The power switch was straightforward, I just replaced the bulky locking switch with a push switch, keeping it in the same housing to make assembly easier.

The volume control was fun to figure out and is one of my favourite parts of the build - I retained the existing slider assembly, but mounted a lever microswitch at either end (see pic), so sliding back and forth clicks switches for the volume up/down switch respectively. The switch circuit was connected to the main circuit, tested and put aside ready for later assembly.

Step 4: Hidden Controls & Webcam

The TV had a small flip-open panel on the right, containing rotary controls for brightness, colour etc. I didn't need these in the new build, but still wanted to use the flip-open panel in some way.

I drilled out three of the holes a little wider and fitted some composite video couplers, connecting them to the SCART input of the TV circuit. This means that I now have a handy front-mounted composite video/audio input, which has already proved useful for quickly testing equipment. I fitted push-switches into the remaining holes for future use, I'm sure I'll think of something for them to do!

The circular space above the tuning dial was just blanked off (maybe a more expensive model had something in there) so I thought I'd add in a webcam for extra futuristic functionality - I wanted it to be posable and liked the idea of it being stalk-mounted, kind of like a dalek. Incredibly I got this microsoft lifecam for 50p from a rummage box at a sale - junked because its base was missing. I made the stalk assembly from a ballpoint pen, glueing the cut-down body of the pen to the webcam and the nib end of the pen securely to a ball & socket joint mounted on the TV, salvaged from another 50p webcam. The two pen pieces screw together to make a firm but easily moveable joint.

Step 5: Painting and Assembly

I cut a hole in the metal faceplate for the webcam stalk and then it was ready for painting - I went with white for that "2001" kind of look, also the contrast with the black controls is pretty nice. I used "direct to plastic" spray paint and got a good finish, but took a while sanding and cleaning the parts first to ensure it would stick properly.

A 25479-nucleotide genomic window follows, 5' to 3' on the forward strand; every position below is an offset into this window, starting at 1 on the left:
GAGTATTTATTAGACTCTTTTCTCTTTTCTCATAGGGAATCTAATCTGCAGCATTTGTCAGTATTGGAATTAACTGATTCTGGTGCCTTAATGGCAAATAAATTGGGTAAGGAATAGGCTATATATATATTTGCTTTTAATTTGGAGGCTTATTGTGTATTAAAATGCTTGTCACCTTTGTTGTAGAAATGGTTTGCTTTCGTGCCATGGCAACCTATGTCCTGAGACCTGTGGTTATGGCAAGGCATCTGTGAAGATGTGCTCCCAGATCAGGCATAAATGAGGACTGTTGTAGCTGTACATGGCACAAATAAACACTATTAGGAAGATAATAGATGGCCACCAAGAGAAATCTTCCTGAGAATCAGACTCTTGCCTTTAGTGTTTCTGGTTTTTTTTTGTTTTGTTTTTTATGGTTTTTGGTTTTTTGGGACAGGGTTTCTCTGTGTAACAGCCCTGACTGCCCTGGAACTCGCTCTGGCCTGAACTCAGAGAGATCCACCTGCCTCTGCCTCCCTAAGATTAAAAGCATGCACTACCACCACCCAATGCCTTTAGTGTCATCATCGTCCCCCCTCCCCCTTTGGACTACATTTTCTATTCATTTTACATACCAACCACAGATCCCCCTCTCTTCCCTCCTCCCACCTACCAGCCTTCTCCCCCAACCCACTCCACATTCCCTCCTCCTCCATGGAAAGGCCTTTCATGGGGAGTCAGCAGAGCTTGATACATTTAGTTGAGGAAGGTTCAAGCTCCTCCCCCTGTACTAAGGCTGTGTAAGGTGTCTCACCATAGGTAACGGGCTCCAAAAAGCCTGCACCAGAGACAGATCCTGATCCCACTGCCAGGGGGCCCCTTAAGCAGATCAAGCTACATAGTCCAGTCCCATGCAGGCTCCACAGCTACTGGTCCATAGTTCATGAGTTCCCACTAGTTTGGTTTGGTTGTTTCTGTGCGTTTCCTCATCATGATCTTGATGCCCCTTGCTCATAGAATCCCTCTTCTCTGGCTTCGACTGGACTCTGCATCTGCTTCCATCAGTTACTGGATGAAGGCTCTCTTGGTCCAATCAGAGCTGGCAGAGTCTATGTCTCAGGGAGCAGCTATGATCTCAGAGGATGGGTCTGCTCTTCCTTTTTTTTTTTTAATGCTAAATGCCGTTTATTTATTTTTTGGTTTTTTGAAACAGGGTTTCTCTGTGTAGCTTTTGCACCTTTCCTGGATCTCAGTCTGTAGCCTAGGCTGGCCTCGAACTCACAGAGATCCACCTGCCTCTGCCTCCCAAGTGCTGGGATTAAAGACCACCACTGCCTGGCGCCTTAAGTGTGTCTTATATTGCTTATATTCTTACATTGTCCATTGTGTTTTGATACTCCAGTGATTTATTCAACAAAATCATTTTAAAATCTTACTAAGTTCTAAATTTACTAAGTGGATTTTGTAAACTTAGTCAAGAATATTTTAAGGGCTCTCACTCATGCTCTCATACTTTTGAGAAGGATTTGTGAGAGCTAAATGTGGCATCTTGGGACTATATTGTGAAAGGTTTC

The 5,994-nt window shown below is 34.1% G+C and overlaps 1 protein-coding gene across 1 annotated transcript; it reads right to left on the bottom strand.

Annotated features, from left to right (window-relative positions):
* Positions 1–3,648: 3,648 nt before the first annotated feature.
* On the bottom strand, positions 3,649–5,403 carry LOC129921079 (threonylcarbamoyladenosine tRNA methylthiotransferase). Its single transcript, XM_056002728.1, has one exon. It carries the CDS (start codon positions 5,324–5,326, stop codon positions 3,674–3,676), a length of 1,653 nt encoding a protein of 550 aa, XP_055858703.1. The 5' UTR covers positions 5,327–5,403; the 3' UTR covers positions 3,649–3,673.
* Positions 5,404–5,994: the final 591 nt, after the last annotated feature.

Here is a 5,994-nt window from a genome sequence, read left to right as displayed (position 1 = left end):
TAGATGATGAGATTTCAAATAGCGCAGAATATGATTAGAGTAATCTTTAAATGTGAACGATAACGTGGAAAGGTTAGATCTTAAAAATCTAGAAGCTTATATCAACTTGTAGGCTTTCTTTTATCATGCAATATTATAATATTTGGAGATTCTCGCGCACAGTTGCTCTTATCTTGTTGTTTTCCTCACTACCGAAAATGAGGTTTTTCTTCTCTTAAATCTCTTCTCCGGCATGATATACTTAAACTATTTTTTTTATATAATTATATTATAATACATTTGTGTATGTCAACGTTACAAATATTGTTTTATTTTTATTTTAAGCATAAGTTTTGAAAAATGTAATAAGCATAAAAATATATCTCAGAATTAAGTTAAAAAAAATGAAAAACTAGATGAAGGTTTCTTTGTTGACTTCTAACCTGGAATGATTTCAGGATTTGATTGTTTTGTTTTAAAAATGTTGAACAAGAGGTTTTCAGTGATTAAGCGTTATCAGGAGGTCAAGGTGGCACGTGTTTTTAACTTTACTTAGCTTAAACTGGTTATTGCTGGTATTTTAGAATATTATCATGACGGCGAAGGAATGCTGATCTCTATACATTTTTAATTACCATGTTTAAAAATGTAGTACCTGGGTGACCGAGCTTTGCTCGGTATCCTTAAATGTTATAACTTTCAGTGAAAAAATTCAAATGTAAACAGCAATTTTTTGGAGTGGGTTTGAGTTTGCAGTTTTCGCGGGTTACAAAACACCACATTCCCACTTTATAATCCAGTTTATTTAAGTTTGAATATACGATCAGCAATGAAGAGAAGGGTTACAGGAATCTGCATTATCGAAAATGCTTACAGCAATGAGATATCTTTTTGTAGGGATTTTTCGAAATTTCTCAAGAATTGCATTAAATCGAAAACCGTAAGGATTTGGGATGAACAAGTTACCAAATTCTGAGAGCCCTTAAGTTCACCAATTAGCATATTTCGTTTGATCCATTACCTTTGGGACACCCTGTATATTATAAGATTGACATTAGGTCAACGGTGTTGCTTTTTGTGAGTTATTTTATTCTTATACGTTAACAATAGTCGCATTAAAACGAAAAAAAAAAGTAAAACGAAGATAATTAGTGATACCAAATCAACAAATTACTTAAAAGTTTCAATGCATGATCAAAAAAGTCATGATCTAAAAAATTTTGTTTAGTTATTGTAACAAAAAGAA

I managed to re-use the original flat TV's vesa wall mounting bracket which was really handy - I mounted a threaded rod inside the top of the TV case which was then cable-tied to the bracket to make it both secure and easy to lift on & off the wall.

Despite my best efforts I couldn't fit all of the bits & pieces plus the wall mounting bracket inside the thin front section of the TV case, so I needed to cut a 2cm sliver from the back section to make it fit flush with the wall. I also used part of the back to make a holder for the TV circuit, to keep everything securely in place.

Finally I mounted the small circuit board containing the power LED and IR sensor in the vent at the base of the TV case, facing down, which gives a nice green/red glow. With all the parts put together it was time to get it on the wall!

Step 6: On the Wall

And done! It works better than expected as a secondary PC monitor, but in daily use it usually just shows the feed from the garden cctv camera. Recently though I've been enjoying some period Atari games on there with one of those battery-powered all-in-one joysticks - it makes the classic games look right at home, and working the old-style controls to switch "channels" just adds to the charm.

I considered wiring one of the spare TV buttons to a KVM unit, to switch the PC over to this monitor when pressed, as well as using something like flutter to harness webcam gestures to control media playback, but in the end decided less is sometimes more - and more importantly my next project is just begging to be dismantled now that this one is complete!

If you like this project and want to see more you can check out my website for in-progress project updates at, join in on Twitter @OldTechNewSpec or subscribe to the growing YouTube channel at - give some of your Old Tech a New Spec!